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Science of Mechanics in the Middle Ages Hardcover – June, 1959


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Product Details

  • Hardcover: 714 pages
  • Publisher: Univ of Wisconsin Pr (June 1959)
  • Language: English
  • ISBN-10: 0299019004
  • ISBN-13: 978-0299019006
  • Product Dimensions: 6.5 x 1.6 x 9.5 inches
  • Shipping Weight: 1.6 pounds
  • Average Customer Review: 5.0 out of 5 stars  See all reviews (2 customer reviews)
  • Amazon Best Sellers Rank: #2,849,081 in Books (See Top 100 in Books)

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16 of 16 people found the following review helpful By Dr. Lee D. Carlson HALL OF FAMEVINE VOICE on December 13, 2003
Format: Hardcover
The modern theory of mechanics, due essentially to Isaac Newton, is usually presented in textbooks as a large seventeenth perturbation that was a totally new outlook on physical motion, as one that was opposed to the Aristotelian conception that dominated before Newton's time. This view is completely refuted in this book, as the author gives a detailed overview of the struggles of the medieval physicists to understand the nature of motion. Clearly their thinking on mechanics influenced greatly the work of Galileo and Descartes, and consequently that of Newton. Even though some of their ideas of the medieval scientists were based on mistaken notions, many of them had just enough truth to allow the correct formulations to be accomplished later. The author gives a fascinating discussion of how medieval mechanics, which was predominantly Aristotelian with "some traces of Archimedean character" was subjected to so many changes that it eventually was undermined, forcing a new outlook.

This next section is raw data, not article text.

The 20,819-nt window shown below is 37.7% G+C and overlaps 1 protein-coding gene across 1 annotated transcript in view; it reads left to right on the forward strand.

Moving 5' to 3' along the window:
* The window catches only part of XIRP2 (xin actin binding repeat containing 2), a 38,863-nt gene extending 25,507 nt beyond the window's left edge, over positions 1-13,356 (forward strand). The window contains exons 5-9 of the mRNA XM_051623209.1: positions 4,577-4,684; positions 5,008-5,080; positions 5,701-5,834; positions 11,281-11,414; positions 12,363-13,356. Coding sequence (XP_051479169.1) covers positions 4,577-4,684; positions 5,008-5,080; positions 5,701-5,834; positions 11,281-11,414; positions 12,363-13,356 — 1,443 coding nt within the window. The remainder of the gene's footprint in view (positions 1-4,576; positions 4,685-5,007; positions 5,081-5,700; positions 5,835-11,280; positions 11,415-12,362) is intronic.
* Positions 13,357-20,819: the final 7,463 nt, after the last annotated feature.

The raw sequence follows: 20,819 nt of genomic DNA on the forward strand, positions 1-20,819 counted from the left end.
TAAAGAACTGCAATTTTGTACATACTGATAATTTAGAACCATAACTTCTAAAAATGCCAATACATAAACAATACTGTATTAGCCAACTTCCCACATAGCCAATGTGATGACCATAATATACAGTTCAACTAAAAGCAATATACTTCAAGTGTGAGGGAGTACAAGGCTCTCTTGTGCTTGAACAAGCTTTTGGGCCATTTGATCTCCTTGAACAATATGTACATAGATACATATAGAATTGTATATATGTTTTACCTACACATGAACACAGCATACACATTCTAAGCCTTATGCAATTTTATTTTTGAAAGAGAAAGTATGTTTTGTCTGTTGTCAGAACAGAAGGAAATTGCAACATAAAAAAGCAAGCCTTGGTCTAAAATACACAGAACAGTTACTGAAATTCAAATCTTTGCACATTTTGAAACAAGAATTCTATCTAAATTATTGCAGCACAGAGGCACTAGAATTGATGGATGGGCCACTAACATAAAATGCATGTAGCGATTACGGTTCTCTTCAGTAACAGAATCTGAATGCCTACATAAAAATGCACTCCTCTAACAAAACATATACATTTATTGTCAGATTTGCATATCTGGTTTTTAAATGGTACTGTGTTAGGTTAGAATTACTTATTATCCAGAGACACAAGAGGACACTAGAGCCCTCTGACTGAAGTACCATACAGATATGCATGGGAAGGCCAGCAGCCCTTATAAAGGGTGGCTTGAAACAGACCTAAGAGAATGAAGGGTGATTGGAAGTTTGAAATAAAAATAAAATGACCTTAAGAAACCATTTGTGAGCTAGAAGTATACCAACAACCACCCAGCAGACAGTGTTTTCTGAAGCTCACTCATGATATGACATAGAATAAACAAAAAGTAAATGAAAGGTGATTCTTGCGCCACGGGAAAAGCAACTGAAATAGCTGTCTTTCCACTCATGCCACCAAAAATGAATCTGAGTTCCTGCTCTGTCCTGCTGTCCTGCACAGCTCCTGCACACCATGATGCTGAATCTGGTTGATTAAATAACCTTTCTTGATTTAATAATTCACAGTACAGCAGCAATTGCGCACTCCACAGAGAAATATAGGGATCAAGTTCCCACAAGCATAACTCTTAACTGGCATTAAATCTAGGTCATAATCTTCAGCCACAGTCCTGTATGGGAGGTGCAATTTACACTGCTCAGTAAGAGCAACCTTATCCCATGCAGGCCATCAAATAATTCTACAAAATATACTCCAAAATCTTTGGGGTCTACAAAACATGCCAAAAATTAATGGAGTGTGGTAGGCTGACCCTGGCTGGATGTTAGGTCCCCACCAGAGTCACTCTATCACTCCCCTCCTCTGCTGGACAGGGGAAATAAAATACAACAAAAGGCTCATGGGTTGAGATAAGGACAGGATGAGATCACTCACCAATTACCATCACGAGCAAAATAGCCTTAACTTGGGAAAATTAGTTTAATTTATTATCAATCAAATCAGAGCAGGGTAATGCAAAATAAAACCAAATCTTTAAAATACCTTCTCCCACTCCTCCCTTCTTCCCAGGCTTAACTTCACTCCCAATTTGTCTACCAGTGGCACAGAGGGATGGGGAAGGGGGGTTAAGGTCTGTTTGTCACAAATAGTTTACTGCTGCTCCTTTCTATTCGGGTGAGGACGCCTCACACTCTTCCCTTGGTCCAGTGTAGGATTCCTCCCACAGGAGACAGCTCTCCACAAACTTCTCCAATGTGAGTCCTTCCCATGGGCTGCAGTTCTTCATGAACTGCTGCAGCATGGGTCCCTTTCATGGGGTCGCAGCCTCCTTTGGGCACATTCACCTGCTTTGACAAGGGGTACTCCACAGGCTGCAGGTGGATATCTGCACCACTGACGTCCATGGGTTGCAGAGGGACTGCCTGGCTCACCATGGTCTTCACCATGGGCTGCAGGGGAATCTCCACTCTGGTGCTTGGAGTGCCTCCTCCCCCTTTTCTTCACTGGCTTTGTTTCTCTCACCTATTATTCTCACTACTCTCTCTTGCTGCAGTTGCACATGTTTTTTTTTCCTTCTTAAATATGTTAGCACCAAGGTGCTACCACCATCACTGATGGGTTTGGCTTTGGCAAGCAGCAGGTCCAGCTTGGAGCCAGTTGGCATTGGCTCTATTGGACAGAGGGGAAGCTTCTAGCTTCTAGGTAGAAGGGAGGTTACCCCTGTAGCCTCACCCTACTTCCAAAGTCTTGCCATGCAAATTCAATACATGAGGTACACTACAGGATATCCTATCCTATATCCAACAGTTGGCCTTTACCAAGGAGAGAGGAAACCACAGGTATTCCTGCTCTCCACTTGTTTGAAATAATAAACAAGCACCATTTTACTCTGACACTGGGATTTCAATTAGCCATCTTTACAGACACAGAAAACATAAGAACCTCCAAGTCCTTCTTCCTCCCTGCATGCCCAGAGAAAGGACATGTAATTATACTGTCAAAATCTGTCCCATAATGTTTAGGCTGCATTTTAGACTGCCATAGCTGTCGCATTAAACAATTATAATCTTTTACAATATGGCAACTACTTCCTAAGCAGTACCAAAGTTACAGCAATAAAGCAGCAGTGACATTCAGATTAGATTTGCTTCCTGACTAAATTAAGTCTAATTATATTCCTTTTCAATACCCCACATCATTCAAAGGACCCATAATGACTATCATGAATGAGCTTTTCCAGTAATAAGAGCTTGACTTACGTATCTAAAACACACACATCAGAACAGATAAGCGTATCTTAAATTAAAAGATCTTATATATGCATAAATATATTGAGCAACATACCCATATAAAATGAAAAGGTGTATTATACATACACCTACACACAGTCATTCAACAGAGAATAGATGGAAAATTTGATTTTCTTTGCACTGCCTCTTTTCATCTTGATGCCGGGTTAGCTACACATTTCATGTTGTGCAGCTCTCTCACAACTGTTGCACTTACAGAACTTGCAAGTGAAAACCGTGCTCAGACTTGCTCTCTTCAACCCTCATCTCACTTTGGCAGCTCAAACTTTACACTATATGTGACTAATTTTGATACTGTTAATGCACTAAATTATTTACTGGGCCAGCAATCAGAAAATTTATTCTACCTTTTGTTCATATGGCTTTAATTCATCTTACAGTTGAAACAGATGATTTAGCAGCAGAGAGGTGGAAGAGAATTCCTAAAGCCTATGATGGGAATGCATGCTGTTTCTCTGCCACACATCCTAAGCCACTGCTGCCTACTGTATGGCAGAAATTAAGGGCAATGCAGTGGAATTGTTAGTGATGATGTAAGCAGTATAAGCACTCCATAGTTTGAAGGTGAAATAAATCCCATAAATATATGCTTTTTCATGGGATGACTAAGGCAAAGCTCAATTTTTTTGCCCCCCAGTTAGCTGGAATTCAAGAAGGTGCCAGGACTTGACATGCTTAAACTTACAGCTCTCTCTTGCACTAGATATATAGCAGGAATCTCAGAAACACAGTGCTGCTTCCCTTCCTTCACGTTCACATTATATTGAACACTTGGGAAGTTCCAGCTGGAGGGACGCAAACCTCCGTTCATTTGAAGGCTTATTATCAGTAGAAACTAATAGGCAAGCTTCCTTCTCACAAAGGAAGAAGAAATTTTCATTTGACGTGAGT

The author explains that it was the work of the French scientist Pierre Duhem that first took a look at the contributions of the medieval scientists. Duhem's work though, according to the author, was flawed, in that it inputed too many modern viewpoints, such as a theory of inertia, to the medieval schoolmen, especially to the Oxford professor John Buridan via his impetus theory. The author admires greatly though the work of Anneliese Maier, who greatly scrutinized the work of Duhem, and the author draws greatly on her work. The translations of the Greek works due to Islamic scholars clearly allowed the medieval scholars to engage in their thinking on Greek mechanics.
Most interestingly, the mechanics of the inclined plane was, as the author shows, solved correctly in the Middle Ages.
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Format: Hardcover Verified Purchase
This is a collection of excerpts about mechanics from medieval writers. It is particularly comprehensive for Oxford and Paris writers, like Bradwardine, Buridan, and Oresme, and contains writings on dynamics and kinematics (which Weisheipl in his "The Development of Physical Theory in the Middle Ages" describes respectively as "the relation of mover to resistance" and "the relation of distance to time"). It has both edited versions of the original Latin writings and translations into English with commentary. The book is divided into four parts: (i) statics, (ii) kinematics, (iii) dynamics, and (iv) conclusions.

I have purchased the book and it has a reachable place on my bookshelf. It is unfortunate that it not now in print. It was at least well made when it was published, and the copies I have seen have not fallen apart from age even though it is over 50 years old. If the topics seem interesting and you have the money to spare, I recommend buying it even if you don't plan reading it all. I consider it more a reference book, and if a particular excerpt interests you then you should read that completely. In fact, the commentaries on the writings are good scholarship on medieval physics and could be read somewhat independently of the original writings themselves. E.g., if you want to know more about impetus theory, you could read what Clagett has to say without reading Buridan's original writings; this would be fair because it is easier for a modern reader to digest Clagett than even well translated Buridan.
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